Stock Market Crash

Posted by Peter Grandich -

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287147-33717-5125 years ago today, the U.S. stock market suffered  a crash. Forecasting it and the subsequent rally to new, all-time highs, allowed my career on Wall Street to flourish. Ironically, I knew little compared to what I learned since then. naples_daily_news_2-12-89

Below is Chapter 3 of my book ‘Confessions of a Wall Street Whiz Kid”.

The Media Crowns the “Kid”

During my short tenure at Underhill, I saw first-hand how powerful the media was as a business-building tool.  I figured if I could harness that power I could really build my book of business, while at the same time building my status, reputation and growing ego.

I had a friend who was a reporter for a little weekly newspaper in central New Jersey, and after I got a promotion in 1987, I convinced him to do a story about me, telling my story as a high school drop-out who bucked the odds to become a Wall Street stock broker.  The feature was really good, and I made copies and sent it around to a few other papers.  Using that article as bait, along with copies of The Grandich Letter, I was able to hook the business editor of one of New Jersey’s largest dailies to do a story.  Then, I re-packaged both articles and sent them to some even bigger fish.

As a result, I got myself booked on Eva Dorn’s show on the Financial News Network-FNN, which was later bought out by CNBC.  Appearing on the show meant a grueling day-long flight to Los Angeles, the half-hour 4:30 p.m. appearance, and immediately off to the airport to catch the red-eye back to Newark.  Though tiring, it was worth it when the phones started ringing off the hook.  That first appearance generated hundreds of requests for a free copy of my newsletter.  Thankfully, Eva liked me as a guest, and I was invited back.  A month later I flew out again, after which we received even more responses.  Within a few weeks of my first appearance, I had several dozen new clients, and every time I appeared, the phones in the office rang like mad—so many calls, in fact, that I had to give the leads to other guys in the office.  It was remarkable.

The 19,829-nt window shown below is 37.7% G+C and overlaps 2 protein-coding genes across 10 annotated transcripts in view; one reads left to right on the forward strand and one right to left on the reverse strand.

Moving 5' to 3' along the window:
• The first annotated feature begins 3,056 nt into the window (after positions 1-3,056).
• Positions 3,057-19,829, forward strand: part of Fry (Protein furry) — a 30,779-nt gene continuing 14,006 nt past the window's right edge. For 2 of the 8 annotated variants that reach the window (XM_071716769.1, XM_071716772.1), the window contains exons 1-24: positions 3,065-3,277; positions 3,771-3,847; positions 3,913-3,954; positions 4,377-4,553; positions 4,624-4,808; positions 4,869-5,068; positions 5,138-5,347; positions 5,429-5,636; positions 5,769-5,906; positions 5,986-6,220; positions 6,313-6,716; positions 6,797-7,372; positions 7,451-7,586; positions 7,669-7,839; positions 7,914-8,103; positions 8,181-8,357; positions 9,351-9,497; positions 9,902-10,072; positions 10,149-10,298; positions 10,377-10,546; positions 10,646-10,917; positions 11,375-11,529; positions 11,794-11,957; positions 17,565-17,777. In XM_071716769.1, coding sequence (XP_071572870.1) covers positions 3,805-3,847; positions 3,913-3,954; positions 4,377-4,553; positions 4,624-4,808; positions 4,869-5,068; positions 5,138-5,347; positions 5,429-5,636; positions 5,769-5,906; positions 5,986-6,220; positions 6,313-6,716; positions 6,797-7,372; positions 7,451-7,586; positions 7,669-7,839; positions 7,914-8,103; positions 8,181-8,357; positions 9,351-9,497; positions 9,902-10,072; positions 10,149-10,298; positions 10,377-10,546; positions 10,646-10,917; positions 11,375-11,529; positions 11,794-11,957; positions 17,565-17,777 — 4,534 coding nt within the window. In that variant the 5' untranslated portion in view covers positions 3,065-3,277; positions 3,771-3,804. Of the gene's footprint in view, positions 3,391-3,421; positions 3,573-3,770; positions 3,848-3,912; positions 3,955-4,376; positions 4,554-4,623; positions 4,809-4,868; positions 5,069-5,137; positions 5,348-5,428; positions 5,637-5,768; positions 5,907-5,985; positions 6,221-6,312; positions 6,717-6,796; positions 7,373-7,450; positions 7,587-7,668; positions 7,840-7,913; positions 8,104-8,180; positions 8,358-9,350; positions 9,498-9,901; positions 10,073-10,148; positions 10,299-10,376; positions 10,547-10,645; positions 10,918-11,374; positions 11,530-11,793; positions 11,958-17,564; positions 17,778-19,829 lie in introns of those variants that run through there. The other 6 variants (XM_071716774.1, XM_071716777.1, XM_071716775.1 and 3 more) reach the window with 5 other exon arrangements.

To my great pleasure, I found that the media is kind of like a virus: It spreads. One media success leads to another and another. I started getting interviewed regularly on TV and radio, and every time I appeared I ended up with a few new clients.  Things were great.

It was about that time that PAW’s head of investment strategy left the firm, and Bob and I went to talk to the boss about me filling his shoes.  The boss knew I was responsible for bringing in a great deal of new business thanks to my growing media profile.  With little more than a conference call and a follow-up meeting, I was made vice-president of investment strategy.

For me and my ego, it was too good to be true! It didn’t mean any more money, but what a great title, I thought.  Keep in mind that I had been in the business a grand total of three years at that point. I was a young, inexperienced high school drop-out entrusted with the strategic direction of thousands of company clients.